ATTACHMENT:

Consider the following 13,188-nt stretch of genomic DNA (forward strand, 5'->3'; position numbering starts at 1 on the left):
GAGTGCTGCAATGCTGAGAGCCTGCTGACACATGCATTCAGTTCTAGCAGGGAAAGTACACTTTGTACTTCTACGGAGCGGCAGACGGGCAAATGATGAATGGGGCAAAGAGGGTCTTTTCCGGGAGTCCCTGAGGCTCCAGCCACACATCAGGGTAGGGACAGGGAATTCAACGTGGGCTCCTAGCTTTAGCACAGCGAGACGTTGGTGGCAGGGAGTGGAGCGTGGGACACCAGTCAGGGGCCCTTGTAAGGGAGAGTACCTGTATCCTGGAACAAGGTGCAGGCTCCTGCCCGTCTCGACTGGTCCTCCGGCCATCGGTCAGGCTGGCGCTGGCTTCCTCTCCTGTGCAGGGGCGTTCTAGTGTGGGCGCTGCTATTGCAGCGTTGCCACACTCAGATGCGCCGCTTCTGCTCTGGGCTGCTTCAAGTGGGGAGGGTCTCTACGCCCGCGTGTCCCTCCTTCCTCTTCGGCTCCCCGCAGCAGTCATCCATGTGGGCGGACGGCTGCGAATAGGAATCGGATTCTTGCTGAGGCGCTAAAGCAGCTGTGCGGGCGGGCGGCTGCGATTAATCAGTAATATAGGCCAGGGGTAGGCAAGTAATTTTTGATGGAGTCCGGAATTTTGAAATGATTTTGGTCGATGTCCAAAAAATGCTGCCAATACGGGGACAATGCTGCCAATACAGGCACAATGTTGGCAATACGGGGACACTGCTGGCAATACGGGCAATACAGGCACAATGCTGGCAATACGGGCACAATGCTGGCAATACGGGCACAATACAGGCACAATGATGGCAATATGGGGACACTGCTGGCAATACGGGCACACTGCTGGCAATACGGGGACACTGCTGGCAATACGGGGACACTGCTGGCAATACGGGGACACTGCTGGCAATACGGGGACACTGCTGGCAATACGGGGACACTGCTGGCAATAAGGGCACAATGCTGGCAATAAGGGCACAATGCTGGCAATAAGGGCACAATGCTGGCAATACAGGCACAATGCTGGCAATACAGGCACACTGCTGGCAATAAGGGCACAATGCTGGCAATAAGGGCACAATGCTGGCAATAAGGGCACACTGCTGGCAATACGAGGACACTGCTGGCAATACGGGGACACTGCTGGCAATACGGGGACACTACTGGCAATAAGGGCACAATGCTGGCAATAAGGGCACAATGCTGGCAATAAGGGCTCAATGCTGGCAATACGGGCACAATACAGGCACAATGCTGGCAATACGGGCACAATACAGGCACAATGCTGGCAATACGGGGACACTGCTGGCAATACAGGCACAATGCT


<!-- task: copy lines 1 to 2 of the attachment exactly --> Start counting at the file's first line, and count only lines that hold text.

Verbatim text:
Consider the following 13,188-nt stretch of genomic DNA (forward strand, 5'->3'; position numbering starts at 1 on the left):
GAGTGCTGCAATGCTGAGAGCCTGCTGACACATGCATTCAGTTCTAGCAGGGAAAGTACACTTTGTACTTCTACGGAGCGGCAGACGGGCAAATGATGAATGGGGCAAAGAGGGTCTTTTCCGGGAGTCCCTGAGGCTCCAGCCACACATCAGGGTAGGGACAGGGAATTCAACGTGGGCTCCTAGCTTTAGCACAGCGAGACGTTGGTGGCAGGGAGTGGAGCGTGGGACACCAGTCAGGGGCCCTTGTAAGGGAGAGTACCTGTATCCTGGAACAAGGTGCAGGCTCCTGCCCGTCTCGACTGGTCCTCCGGCCATCGGTCAGGCTGGCGCTGGCTTCCTCTCCTGTGCAGGGGCGTTCTAGTGTGGGCGCTGCTATTGCAGCGTTGCCACACTCAGATGCGCCGCTTCTGCTCTGGGCTGCTTCAAGTGGGGAGGGTCTCTACGCCCGCGTGTCCCTCCTTCCTCTTCGGCTCCCCGCAGCAGTCATCCATGTGGGCGGACGGCTGCGAATAGGAATCGGATTCTTGCTGAGGCGCTAAAGCAGCTGTGCGGGCGGGCGGCTGCGATTAATCAGTAATATAGGCCAGGGGTAGGCAAGTAATTTTTGATGGAGTCCGGAATTTTGAAATGATTTTGGTCGATGTCCAAAAAATGCTGCCAATACGGGGACAATGCTGCCAATACAGGCACAATGTTGGCAATACGGGGACACTGCTGGCAATACGGGCAATACAGGCACAATGCTGGCAATACGGGCACAATGCTGGCAATACGGGCACAATACAGGCACAATGATGGCAATATGGGGACACTGCTGGCAATACGGGCACACTGCTGGCAATACGGGGACACTGCTGGCAATACGGGGACACTGCTGGCAATACGGGGACACTGCTGGCAATACGGGGACACTGCTGGCAATACGGGGACACTGCTGGCAATAAGGGCACAATGCTGGCAATAAGGGCACAATGCTGGCAATAAGGGCACAATGCTGGCAATACAGGCACAATGCTGGCAATACAGGCACACTGCTGGCAATAAGGGCACAATGCTGGCAATAAGGGCACAATGCTGGCAATAAGGGCACACTGCTGGCAATACGAGGACACTGCTGGCAATACGGGGACACTGCTGGCAATACGGGGACACTACTGGCAATAAGGGCACAATGCTGGCAATAAGGGCACAATGCTGGCAATAAGGGCTCAATGCTGGCAATACGGGCACAATACAGGCACAATGCTGGCAATACGGGCACAATACAGGCACAATGCTGGCAATACGGGGACACTGCTGGCAATACAGGCACAATGCT